Two years ago, on 8 November 2016 at 8 pm, prime minister Narendra Modi declared most cash in India demonetised, starting a period of several months of severe cash shortage, which imposed a lot of hardship and suffering on the people. The National Herald India invited me to write a guest-comment on the occasion.
My book in German* with the translated title: "Brave New Money: PayPal, WeChat, Amazon Go - A Totalitarian World Currency in the Making" has just been published by Campus. I have tanslated the "Introduction and Overview" and part of Chapter 1. I will publish this translation in two parts over the next few days. This is part 1.
For international readers, I would like to summarize a piece on false economic research supporting tuition fees, which appeared in German in Handelsblatt on 19 February. As interesting as the fake research itself is the differing reactions of the two main channels, which had been used to publicize it: One was the prestigious Working Paper series of the National Bureau of Economic Research in the US The other was the well-read platform Vox (voxeu.org) of the London-based Centre for Economic Policy Research.
By Milford Bateman. One microcredit institution in Cambodia has in recent years been highlighted not just as a best practice example of the microcredit model in action, but as a leading example of ‘inclusive capitalism’ composed of ‘social enterprises’ that aim to do good in the community. Now AMK had been acquired for a cool $US150 million by the Taiwan-based Shanghai Commercial and Savings Bank, one of Asia’s most aggressive financial institutions.What is making the former owners of AMK wealthy, is very bad news for its already suffering creditors.
Yesterday, the EU-Parliament adopted a report, which calls on the ECB “to ensure that the Ethics Committee is not chaired by a former president of the ECB” and stresses that the president or board members of the ECB should not be members of the G30 or other groups which include executives from banks supervised by the ECB.
Four years ago, I framed it as a question: “George Soros‘ INET: An institute to improve the world or a Trojan horse of the financial oligarchy?” Today I would not use a question mark any more.Frances Coppola came to a similiar conclusion after attending the big INET gathering in Edingburgh in October.
The EU Ombudsman has issued her judgement that it constitutes maladministration on the part of the ECB that they have been letting their president, Mario Draghi, be a member of the private club of bankers G30. It would be an insult to the European people, if former ECB-president Jean-Claude Trichet, long-time chairman of said club G30 and its current honorary-chairman, would continue to serve as the chairman of the ethics committee of the ECB.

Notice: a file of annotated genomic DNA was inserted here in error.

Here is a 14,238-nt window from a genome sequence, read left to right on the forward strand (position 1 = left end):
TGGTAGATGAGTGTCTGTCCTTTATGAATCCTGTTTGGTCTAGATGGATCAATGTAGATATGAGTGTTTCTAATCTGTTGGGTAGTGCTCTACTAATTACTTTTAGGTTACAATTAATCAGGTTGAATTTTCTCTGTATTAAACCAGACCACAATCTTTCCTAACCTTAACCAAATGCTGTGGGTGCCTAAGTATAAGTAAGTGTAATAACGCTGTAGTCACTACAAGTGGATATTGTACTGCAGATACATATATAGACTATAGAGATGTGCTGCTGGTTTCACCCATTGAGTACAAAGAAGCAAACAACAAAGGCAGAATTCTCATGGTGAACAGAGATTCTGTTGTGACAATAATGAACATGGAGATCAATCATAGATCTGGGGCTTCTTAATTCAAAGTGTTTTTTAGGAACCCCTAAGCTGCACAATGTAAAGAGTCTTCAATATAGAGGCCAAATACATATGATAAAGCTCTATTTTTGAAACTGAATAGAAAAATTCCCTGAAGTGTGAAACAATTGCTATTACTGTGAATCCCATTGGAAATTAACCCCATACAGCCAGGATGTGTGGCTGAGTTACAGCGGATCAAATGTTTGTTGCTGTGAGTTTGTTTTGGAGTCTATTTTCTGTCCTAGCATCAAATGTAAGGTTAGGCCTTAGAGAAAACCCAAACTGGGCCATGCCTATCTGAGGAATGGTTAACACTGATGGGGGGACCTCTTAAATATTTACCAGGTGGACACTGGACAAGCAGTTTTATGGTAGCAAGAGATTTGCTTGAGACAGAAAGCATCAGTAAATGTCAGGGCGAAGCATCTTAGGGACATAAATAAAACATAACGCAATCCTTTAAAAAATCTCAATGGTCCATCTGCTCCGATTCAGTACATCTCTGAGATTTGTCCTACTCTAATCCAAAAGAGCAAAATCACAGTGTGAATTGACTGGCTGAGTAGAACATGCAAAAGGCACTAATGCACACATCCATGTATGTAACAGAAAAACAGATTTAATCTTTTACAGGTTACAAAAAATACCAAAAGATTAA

The governor of the Bank of England, Mark Carney has at least two things in common with Mario Draghi, the president of the European Central Bank (ECB): He worked for Goldman Sachs before becoming a central banker, and he is a member of the Group of Thirty. The EU-Ombudsman has just called it maladministration on the part of the ECB to let Mario Draghi be a member of that secretive bankers' club. This should invite the question: What about Mark Carney and the Bank of England? The British press, apparently, couldn’t care less.
Ride-hailing platform operator Uber is often accused of undermining labour market regulations and of overpricing at times of peak demand by “surge pricing”. Uber defends itself against such accusations not only by using high-profile lobbyists, but also with the help of top-notch economists, who cooperate in exchange for exclusive data and lucrative consultancy assignments. Even reputable journals publish such sponsored analysis as if it were scholarly research.
How does Germany’s Monopolies Commission combat market concentration? By making sure that no good data is available
How many companies have merged into corporate groups in Germany? We don’t know. The official figures are completely unconvincing. We have a Monopolies Commission which, together with the German Federal Statistical Office, has the legal mandate to monitor market concentration. Germany’s parliament wanted to ensure that the necessary information about the possible emergence of problematic market power is available, only to discover this no longer fits in with the neoliberal ideology inspired by the Chicago School, which has apparently become the ruling ideology at Germany’s Monopolies Commission.